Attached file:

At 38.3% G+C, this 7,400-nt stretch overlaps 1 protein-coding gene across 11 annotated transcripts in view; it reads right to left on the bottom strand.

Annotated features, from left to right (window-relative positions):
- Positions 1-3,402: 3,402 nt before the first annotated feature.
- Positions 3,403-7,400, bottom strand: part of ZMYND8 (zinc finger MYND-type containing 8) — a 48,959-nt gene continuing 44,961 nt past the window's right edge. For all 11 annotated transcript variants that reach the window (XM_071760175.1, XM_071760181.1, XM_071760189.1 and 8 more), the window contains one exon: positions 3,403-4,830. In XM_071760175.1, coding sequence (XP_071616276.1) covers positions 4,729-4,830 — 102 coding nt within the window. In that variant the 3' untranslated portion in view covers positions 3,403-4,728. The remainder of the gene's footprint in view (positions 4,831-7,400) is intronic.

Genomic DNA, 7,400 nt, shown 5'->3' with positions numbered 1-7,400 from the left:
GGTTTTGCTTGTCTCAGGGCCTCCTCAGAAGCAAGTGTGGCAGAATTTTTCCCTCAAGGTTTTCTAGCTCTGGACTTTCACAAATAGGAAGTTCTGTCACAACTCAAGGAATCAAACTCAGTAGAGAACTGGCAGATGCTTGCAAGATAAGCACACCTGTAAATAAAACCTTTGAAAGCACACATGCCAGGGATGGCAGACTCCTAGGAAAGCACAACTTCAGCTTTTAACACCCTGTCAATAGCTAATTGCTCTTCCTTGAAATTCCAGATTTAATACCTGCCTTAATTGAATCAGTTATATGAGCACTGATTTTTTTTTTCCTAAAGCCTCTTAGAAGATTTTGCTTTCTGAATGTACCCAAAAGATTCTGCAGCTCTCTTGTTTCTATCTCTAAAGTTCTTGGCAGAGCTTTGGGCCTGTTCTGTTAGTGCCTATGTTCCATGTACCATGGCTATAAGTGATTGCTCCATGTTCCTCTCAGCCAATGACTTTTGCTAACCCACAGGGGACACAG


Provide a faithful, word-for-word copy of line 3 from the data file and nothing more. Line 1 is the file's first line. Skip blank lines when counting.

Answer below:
- Positions 1-3,402: 3,402 nt before the first annotated feature.